Rock 'n' Roll Begins with Chuck Berry
RE: The Great Twenty-Eight, Chuck Berry, Music from Mca, Release date: 25 October, 1990 -
Rock 'n' roll begins with Chuck Berry.
His only real competition would be Elvis Presley. Berry's legacy, in terms of inventing the
style that informed the Beatles, the Rolling Stones, The Beach Boys and their contemporaries
and that of their progeny; in terms of his songwriting legacy, his invention of rock
guitar, his marriage of juke joint blues and rockabilly, is even greater than the King's
himself. He is the most indispensible rock 'n' roll artist of them all.
Berry was born October 18, 1926, in St. Louis, MO. He began playing in high school, winning a
talent contest and impressing those who watched him play his four-string tenor guitar. His
musical tastes were firmly blues, which flourished in the days of his youth in East St.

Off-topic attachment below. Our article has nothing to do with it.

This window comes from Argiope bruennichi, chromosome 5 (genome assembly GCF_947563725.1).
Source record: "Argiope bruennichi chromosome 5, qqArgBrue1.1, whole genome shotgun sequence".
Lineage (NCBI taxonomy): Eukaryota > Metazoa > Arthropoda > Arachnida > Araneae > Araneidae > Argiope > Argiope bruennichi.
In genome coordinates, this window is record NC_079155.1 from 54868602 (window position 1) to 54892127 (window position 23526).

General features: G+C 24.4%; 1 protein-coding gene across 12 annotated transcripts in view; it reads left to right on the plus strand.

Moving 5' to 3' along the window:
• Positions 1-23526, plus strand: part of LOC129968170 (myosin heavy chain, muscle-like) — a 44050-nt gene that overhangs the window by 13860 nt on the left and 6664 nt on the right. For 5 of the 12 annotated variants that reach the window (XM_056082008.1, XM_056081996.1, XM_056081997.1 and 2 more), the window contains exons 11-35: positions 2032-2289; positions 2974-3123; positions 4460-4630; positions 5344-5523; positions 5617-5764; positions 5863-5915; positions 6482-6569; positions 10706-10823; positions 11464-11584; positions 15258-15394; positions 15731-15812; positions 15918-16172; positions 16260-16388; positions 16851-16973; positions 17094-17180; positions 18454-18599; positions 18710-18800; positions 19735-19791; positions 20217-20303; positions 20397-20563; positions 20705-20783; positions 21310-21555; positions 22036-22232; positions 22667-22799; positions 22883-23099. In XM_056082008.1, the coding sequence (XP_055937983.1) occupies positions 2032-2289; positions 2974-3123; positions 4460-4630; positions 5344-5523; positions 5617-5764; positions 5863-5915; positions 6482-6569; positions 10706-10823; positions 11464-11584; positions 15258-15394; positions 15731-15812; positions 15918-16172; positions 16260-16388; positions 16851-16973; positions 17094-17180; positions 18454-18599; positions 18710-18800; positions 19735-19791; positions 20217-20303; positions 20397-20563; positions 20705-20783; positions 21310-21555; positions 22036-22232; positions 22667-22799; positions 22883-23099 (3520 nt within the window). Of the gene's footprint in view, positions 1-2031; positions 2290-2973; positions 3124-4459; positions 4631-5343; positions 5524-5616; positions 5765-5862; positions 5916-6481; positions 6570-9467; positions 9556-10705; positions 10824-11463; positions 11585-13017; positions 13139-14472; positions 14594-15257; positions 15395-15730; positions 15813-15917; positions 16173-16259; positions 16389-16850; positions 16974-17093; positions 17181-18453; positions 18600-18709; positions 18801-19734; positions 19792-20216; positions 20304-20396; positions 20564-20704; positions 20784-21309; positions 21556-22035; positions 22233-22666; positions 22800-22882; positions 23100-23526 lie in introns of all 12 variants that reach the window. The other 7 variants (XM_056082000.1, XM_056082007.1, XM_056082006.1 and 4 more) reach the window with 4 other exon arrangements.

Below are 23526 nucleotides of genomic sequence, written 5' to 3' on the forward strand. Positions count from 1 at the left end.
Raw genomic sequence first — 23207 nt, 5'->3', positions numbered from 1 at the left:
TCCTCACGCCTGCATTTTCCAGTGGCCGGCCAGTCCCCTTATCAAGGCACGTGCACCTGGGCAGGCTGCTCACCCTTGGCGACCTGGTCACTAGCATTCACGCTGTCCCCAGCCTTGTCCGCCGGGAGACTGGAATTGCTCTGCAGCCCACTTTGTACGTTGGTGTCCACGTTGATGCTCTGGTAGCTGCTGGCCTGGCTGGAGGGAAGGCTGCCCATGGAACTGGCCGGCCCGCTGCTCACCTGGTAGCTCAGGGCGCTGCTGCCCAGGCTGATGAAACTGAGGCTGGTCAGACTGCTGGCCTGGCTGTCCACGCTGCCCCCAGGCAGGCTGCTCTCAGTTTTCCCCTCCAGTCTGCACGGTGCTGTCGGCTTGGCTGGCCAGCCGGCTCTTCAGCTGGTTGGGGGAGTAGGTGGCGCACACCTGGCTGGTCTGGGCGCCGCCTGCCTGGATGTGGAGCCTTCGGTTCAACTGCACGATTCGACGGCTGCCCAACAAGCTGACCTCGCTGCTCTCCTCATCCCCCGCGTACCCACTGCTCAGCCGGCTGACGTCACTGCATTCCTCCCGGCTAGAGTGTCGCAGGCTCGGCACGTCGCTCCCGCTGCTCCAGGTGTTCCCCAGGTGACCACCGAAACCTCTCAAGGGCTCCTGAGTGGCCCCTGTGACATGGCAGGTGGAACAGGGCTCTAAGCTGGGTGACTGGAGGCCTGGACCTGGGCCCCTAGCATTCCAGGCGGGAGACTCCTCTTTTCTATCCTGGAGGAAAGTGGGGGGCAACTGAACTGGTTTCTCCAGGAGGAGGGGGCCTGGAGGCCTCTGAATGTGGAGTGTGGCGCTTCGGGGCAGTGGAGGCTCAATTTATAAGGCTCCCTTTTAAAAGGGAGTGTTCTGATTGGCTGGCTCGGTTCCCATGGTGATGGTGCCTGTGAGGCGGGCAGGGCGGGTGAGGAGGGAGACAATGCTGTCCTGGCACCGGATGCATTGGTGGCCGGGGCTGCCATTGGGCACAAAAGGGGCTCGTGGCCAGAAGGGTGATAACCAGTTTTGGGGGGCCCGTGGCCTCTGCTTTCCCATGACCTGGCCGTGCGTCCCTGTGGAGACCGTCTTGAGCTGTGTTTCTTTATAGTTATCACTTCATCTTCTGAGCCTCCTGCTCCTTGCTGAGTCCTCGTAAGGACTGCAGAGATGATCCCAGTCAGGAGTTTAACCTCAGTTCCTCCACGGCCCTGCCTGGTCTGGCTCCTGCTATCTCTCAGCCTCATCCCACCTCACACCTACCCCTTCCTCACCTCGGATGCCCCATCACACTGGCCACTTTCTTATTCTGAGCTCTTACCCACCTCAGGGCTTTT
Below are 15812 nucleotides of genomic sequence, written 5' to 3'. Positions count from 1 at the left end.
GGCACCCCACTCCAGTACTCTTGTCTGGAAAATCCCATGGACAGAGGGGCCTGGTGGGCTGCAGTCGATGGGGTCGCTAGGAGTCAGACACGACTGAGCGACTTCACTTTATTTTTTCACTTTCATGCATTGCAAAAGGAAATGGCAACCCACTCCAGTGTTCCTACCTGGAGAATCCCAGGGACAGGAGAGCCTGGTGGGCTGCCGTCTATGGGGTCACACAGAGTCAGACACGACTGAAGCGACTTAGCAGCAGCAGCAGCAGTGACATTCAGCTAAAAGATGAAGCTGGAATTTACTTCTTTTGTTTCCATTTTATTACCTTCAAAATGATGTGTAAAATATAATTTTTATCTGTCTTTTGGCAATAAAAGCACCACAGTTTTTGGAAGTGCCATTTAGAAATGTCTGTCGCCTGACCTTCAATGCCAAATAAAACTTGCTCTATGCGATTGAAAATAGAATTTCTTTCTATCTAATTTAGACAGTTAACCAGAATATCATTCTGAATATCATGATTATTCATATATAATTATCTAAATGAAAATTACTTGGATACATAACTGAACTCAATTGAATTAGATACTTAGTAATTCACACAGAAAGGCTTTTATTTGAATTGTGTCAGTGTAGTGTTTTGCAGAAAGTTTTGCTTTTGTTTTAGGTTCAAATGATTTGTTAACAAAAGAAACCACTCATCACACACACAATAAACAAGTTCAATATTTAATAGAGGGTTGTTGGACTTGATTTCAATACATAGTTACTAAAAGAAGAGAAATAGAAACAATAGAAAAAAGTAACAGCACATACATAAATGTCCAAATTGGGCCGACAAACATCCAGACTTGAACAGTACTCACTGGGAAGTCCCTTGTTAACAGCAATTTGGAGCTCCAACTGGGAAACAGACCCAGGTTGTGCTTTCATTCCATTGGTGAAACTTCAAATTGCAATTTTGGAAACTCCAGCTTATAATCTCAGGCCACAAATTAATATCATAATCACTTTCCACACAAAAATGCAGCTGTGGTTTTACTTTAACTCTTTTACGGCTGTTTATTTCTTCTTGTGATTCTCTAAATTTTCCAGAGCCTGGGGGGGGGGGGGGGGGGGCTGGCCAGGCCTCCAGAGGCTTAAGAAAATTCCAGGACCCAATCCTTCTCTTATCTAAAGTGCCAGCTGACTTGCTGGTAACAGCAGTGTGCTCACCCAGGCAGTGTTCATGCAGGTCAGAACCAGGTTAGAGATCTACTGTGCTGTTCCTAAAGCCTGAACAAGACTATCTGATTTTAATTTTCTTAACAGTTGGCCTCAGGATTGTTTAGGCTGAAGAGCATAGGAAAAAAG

Louis. When he graduated to a six-string guitar he began sitting in at blues joints all
over town. He developed a knack for pleasing the audiences by throwing in tunes from a
variety of sources beyond the blues; the biggest crowd pleasers were the white hillbilly
tunes popular in white west St. Louis; a black man playing redneck music in a black blues
joint was a novelty, one he began to develop his showmanship with. His inimitable performing
style, with the duck walk on down, began to develop from youthful lampoons of white performers
which drew yuks; he then honed it into the image that endures today. He also started rewriting
lyrics to old standards, and began playing them in the 4/4 signature beat that is at the
heart of rock music.
He began working with pianist Johnnie Johnson's combo, and quickly became their charismatic